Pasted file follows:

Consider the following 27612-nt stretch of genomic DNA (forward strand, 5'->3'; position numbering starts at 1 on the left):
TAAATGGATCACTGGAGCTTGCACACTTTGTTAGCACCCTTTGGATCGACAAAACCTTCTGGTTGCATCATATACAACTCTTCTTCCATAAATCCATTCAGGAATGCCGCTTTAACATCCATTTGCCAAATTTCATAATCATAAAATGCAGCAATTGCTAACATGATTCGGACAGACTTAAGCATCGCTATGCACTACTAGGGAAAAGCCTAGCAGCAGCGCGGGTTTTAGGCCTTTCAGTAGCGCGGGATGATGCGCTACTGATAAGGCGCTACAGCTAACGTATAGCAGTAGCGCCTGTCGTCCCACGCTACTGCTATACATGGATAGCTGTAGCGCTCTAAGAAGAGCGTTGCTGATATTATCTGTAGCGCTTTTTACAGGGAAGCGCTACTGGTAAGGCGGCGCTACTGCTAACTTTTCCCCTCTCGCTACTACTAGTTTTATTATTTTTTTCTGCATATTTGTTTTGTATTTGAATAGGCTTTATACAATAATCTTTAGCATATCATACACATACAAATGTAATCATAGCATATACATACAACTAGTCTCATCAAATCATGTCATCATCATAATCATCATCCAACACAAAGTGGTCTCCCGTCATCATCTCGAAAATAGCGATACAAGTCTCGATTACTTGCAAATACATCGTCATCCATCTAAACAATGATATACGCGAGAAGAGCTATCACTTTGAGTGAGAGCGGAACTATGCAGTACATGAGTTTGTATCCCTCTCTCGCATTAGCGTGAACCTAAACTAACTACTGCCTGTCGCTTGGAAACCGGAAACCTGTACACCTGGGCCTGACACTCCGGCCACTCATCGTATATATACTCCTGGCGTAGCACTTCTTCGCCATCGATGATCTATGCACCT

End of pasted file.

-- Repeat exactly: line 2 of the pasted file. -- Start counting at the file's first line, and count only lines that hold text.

TAAATGGATCACTGGAGCTTGCACACTTTGTTAGCACCCTTTGGATCGACAAAACCTTCTGGTTGCATCATATACAACTCTTCTTCCATAAATCCATTCAGGAATGCCGCTTTAACATCCATTTGCCAAATTTCATAATCATAAAATGCAGCAATTGCTAACATGATTCGGACAGACTTAAGCATCGCTATGCACTACTAGGGAAAAGCCTAGCAGCAGCGCGGGTTTTAGGCCTTTCAGTAGCGCGGGATGATGCGCTACTGATAAGGCGCTACAGCTAACGTATAGCAGTAGCGCCTGTCGTCCCACGCTACTGCTATACATGGATAGCTGTAGCGCTCTAAGAAGAGCGTTGCTGATATTATCTGTAGCGCTTTTTACAGGGAAGCGCTACTGGTAAGGCGGCGCTACTGCTAACTTTTCCCCTCTCGCTACTACTAGTTTTATTATTTTTTTCTGCATATTTGTTTTGTATTTGAATAGGCTTTATACAATAATCTTTAGCATATCATACACATACAAATGTAATCATAGCATATACATACAACTAGTCTCATCAAATCATGTCATCATCATAATCATCATCCAACACAAAGTGGTCTCCCGTCATCATCTCGAAAATAGCGATACAAGTCTCGATTACTTGCAAATACATCGTCATCCATCTAAACAATGATATACGCGAGAAGAGCTATCACTTTGAGTGAGAGCGGAACTATGCAGTACATGAGTTTGTATCCCTCTCTCGCATTAGCGTGAACCTAAACTAACTACTGCCTGTCGCTTGGAAACCGGAAACCTGTACACCTGGGCCTGACACTCCGGCCACTCATCGTATATATACTCCTGGCGTAGCACTTCTTCGCCATCGATGATCTATGCACCT